Israel's PM Lauds Czechs for 'Courage' in U.N. Vote

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Israeli Prime Minister Benjamin Netanyahu on Wednesday applauded the Czech Republic for its "friendship and courage" as the only European state to have opposed Palestine's status upgrade at the United Nations.

Prague joined allies Israel, the United States and Canada in opposing the Palestinian status bid. The U.N. General Assembly on Thursday approved non-member observer status for Palestine by an overwhelming vote of 138 against nine, with 41 abstentions.

"Thank you for your country's opposition to the one-sided resolution by the United Nations, for your friendship, for your courage," Netanyahu told reporters following Wednesday talks with his Czech counterpart Petr Necas.

"The Czech Republic stood with the U.S., Canada and a handful of other countries against the prevailing international current, but history has shown us time and again that what is right is not what is popular," he said.

It was Netanyahu's second visit to Prague this year and third since April 2011. The ex-communist country joined NATO in 1999 and the European Union in 2004.

The Israeli leader was due in Germany later Wednesday, amid a mounting crisis over his country's settlement plans that could torpedo the viability of a Palestinian state.

Netanyahu's first European visit since the Palestinian U.N. upgrade comes amid mounting international calls for Israel to drop plans to build 3,000 new settler homes in a highly contentious strip of the occupied West Bank near Jerusalem.

Netanyahu announced the move in reaction to the Palestinian success at the U.N. and has refused to go back on the decision despite strong international condemnation.

In Prague Wednesday, he insisted he was also committed to peace and "a two-state solution of two peoples."

"Israel is committed to a genuine peace, a genuine and durable peace, for peace to endure, it must be a peace that we can defend," he said.

"Unfortunately on Thursday, the Palestinians asked the world to give them a state without providing Israel with peace and security in return," Netanyahu said, adding that the "U.N. resolution completely ignored Israel's security."

Berlin abstained from voting last week despite pleas by Israel. It then slammed the Jewish state over the plan to build the settler homes in east Jerusalem, a move Palestinians vehemently oppose.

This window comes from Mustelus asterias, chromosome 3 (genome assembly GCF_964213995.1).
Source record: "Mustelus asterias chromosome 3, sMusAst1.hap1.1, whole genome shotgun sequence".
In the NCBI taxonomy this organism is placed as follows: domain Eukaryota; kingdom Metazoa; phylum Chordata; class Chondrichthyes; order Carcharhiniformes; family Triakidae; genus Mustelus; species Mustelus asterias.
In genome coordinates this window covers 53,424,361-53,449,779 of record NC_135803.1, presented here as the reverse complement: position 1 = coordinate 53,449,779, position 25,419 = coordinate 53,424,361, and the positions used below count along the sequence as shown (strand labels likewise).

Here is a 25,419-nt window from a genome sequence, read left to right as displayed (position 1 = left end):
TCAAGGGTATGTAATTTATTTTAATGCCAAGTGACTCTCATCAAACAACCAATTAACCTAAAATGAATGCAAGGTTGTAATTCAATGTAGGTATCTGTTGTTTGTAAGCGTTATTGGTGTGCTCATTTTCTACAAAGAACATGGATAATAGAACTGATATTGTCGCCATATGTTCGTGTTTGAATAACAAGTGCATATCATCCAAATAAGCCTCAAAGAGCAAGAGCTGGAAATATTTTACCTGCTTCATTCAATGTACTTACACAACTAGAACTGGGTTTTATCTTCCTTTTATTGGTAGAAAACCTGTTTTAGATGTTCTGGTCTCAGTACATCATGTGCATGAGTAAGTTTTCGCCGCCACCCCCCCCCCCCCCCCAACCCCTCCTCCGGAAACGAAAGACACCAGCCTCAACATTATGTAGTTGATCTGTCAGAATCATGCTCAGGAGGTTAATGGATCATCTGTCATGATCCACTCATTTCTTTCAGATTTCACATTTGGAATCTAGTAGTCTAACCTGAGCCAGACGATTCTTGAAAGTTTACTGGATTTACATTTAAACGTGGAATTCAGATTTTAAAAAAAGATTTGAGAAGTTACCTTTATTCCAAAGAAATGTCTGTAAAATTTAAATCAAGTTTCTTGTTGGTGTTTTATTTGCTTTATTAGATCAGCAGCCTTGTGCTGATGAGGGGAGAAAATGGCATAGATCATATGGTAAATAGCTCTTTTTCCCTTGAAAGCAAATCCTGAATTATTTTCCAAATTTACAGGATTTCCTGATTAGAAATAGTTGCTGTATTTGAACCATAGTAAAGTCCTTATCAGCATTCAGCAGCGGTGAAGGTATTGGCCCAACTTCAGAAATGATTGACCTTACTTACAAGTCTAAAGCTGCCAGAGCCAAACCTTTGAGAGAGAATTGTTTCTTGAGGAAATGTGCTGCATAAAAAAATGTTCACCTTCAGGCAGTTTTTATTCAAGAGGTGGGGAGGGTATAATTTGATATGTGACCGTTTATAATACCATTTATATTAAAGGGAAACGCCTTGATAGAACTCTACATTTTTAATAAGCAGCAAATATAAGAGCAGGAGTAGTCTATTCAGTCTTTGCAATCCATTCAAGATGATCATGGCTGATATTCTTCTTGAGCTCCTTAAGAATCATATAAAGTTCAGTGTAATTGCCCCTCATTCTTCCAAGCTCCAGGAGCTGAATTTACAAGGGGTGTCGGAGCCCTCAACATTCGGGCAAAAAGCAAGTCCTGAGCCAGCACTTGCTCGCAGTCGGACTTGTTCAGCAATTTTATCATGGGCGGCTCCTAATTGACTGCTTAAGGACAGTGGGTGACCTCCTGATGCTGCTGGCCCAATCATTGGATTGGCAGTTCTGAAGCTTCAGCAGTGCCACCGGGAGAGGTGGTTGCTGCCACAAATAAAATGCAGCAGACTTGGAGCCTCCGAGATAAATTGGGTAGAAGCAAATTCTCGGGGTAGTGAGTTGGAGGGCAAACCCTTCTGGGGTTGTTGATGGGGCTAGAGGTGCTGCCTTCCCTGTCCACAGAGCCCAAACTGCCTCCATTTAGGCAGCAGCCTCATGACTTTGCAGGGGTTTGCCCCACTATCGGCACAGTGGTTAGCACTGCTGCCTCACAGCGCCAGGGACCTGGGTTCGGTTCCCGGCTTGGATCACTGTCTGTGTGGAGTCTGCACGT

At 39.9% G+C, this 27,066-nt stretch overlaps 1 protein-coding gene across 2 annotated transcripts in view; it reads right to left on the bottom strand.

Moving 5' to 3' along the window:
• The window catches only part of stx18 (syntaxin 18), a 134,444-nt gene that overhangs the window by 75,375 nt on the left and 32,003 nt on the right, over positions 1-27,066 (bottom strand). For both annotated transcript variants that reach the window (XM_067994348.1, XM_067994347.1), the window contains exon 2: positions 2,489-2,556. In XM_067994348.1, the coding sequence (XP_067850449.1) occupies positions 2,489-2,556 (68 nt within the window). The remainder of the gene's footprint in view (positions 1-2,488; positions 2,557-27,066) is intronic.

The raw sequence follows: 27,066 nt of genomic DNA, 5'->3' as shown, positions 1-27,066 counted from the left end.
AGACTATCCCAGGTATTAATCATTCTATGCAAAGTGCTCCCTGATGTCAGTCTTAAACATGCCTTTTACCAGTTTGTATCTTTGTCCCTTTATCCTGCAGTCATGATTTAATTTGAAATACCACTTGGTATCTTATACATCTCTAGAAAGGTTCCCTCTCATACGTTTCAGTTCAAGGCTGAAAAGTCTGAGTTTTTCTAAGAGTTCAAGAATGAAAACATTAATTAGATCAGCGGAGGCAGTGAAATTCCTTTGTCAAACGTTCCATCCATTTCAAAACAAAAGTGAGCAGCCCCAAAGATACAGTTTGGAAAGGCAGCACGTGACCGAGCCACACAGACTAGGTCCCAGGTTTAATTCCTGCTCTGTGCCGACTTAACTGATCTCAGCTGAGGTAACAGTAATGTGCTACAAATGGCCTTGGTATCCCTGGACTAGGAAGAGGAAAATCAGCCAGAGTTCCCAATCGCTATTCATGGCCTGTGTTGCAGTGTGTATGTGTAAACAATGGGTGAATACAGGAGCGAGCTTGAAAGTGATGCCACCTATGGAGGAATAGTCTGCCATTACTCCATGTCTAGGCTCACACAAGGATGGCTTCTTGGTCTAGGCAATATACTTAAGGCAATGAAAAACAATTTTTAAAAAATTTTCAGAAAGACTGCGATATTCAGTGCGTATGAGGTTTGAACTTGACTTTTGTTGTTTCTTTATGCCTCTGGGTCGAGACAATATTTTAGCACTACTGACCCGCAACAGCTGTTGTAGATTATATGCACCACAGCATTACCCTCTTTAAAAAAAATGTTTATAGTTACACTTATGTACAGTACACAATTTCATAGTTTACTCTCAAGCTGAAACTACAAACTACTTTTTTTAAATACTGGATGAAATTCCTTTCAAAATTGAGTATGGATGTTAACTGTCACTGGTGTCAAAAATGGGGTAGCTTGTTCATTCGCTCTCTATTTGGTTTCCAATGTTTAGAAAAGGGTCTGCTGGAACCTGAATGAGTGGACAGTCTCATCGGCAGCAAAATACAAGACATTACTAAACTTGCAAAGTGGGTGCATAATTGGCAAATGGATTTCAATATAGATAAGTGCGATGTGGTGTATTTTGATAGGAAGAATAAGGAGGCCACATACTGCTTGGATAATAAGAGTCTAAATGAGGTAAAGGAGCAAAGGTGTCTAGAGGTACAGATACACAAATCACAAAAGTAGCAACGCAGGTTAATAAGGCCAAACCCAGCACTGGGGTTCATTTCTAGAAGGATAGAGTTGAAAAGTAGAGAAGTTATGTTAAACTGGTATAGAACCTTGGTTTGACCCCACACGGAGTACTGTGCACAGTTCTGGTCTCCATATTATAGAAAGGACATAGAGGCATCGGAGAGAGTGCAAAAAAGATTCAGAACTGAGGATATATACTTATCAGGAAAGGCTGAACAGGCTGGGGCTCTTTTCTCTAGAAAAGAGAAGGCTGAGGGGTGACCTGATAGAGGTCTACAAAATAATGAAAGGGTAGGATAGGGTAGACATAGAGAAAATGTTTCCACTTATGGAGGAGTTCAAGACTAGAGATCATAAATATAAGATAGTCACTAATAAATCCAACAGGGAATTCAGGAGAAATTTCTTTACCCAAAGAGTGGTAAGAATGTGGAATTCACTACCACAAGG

France, Britain, Spain, the European Union, Denmark, Sweden, Australia and Egypt have all summoned the Israeli ambassadors to protest the plans, which also drew criticism from Russia and Japan.

Israel's plans have also worried the United States, its traditional ally, which asked Netanyahu reconsider the decision.

But Netanyahu, who is facing stiff opposition at home ahead of a snap election next January, has refused to go back on it.

Netanyahu's talks later Wednesday with German Chancellor Angela Merkel are expected to focus on the issue.

"Israel is undermining faith in its willingness to negotiate and the geographic space for a future Palestinian state, which must be the basis for a two-state solution, is disappearing," German government spokesman Steffen Seibert said.

Tensions between Israel and Germany had already flared last week when Berlin opted to abstain in the U.N. vote. Israel reportedly asked Berlin to vote "no".

Media reports had said this week's talks in Berlin could even be called off due to the friction.

In an interview to appear in Thursday's edition of German daily Die Welt, Netanyahu said it would be "not honest to hide the fact that I was disappointed by Germany's vote at the United Nations, like many others in Israel."

"People are convinced that there is a special relationship between Germany and Israel," the prime minister added in comments published in German.

Comments 2
Thumb chrisrushlau 05 December 2012, 19:57

"I will not crush a bruised reed nor quench a smoldering wick."
Israel's shame is not in the prospect but in the present.
Or, as Franz Kafka might have said, when lawyers talk about some line of argument violating the straight-faced test--that you can't say that with a straight face--they are adverting to some basic constitution of the human being, and that laughter is like a volcano of righteousness inside you, bubbling up when you least want it to; so be glad for it, for the smirk which you wanted to look like a frown.

Thumb ghada12 06 December 2012, 09:20

this is a little bit too heady for me but I think I know what you mean and I like it.